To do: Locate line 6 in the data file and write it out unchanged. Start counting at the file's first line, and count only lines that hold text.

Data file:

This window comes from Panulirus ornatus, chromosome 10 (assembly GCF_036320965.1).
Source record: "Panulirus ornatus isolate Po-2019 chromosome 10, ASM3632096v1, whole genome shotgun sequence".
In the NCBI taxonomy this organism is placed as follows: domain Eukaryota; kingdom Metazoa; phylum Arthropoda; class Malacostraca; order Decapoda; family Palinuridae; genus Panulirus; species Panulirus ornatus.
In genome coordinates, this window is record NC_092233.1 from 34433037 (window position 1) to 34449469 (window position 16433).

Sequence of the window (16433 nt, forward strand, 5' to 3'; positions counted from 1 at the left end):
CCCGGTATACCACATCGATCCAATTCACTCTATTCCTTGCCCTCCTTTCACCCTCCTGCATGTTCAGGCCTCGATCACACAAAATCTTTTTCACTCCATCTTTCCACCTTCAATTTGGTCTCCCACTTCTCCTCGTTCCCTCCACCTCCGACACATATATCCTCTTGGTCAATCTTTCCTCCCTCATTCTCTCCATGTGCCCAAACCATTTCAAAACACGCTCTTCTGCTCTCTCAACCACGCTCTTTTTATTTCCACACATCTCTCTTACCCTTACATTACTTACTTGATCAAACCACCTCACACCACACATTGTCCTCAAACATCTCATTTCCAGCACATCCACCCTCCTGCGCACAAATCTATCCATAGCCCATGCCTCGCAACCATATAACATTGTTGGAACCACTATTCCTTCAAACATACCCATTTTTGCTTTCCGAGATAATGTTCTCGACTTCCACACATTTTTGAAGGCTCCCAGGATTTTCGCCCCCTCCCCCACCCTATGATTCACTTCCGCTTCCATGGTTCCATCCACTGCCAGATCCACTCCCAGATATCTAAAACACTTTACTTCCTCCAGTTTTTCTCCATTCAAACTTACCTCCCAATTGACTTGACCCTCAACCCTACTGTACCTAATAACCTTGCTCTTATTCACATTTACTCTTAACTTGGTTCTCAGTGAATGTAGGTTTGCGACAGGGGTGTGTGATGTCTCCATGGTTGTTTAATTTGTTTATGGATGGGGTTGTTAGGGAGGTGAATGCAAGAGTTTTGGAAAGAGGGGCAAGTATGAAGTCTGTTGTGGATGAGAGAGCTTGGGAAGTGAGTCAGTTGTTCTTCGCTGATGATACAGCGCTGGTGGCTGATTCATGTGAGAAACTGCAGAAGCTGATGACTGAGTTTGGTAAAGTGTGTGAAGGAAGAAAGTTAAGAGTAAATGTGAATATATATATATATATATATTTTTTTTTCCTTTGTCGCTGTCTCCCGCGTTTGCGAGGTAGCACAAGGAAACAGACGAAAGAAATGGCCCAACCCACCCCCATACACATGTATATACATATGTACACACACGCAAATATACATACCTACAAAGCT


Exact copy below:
CCCGGTATACCACATCGATCCAATTCACTCTATTCCTTGCCCTCCTTTCACCCTCCTGCATGTTCAGGCCTCGATCACACAAAATCTTTTTCACTCCATCTTTCCACCTTCAATTTGGTCTCCCACTTCTCCTCGTTCCCTCCACCTCCGACACATATATCCTCTTGGTCAATCTTTCCTCCCTCATTCTCTCCATGTGCCCAAACCATTTCAAAACACGCTCTTCTGCTCTCTCAACCACGCTCTTTTTATTTCCACACATCTCTCTTACCCTTACATTACTTACTTGATCAAACCACCTCACACCACACATTGTCCTCAAACATCTCATTTCCAGCACATCCACCCTCCTGCGCACAAATCTATCCATAGCCCATGCCTCGCAACCATATAACATTGTTGGAACCACTATTCCTTCAAACATACCCATTTTTGCTTTCCGAGATAATGTTCTCGACTTCCACACATTTTTGAAGGCTCCCAGGATTTTCGCCCCCTCCCCCACCCTATGATTCACTTCCGCTTCCATGGTTCCATCCACTGCCAGATCCACTCCCAGATATCTAAAACACTTTACTTCCTCCAGTTTTTCTCCATTCAAACTTACCTCCCAATTGACTTGACCCTCAACCCTACTGTACCTAATAACCTTGCTCTTATTCACATTTACTCTTAACTTGGTTCTCAGTGAATGTAGGTTTGCGACAGGGGTGTGTGATGTCTCCATGGTTGTTTAATTTGTTTATGGATGGGGTTGTTAGGGAGGTGAATGCAAGAGTTTTGGAAAGAGGGGCAAGTATGAAGTCTGTTGTGGATGAGAGAGCTTGGGAAGTGAGTCAGTTGTTCTTCGCTGATGATACAGCGCTGGTGGCTGATTCATGTGAGAAACTGCAGAAGCTGATGACTGAGTTTGGTAAAGTGTGTGAAGGAAGAAAGTTAAGAGTAAATGTGAATATATATATATATATATATTTTTTTTTCCTTTGTCGCTGTCTCCCGCGTTTGCGAGGTAGCACAAGGAAACAGACGAAAGAAATGGCCCAACCCACCCCCATACACATGTATATACATATGTACACACACGCAAATATACATACCTACAAAGCT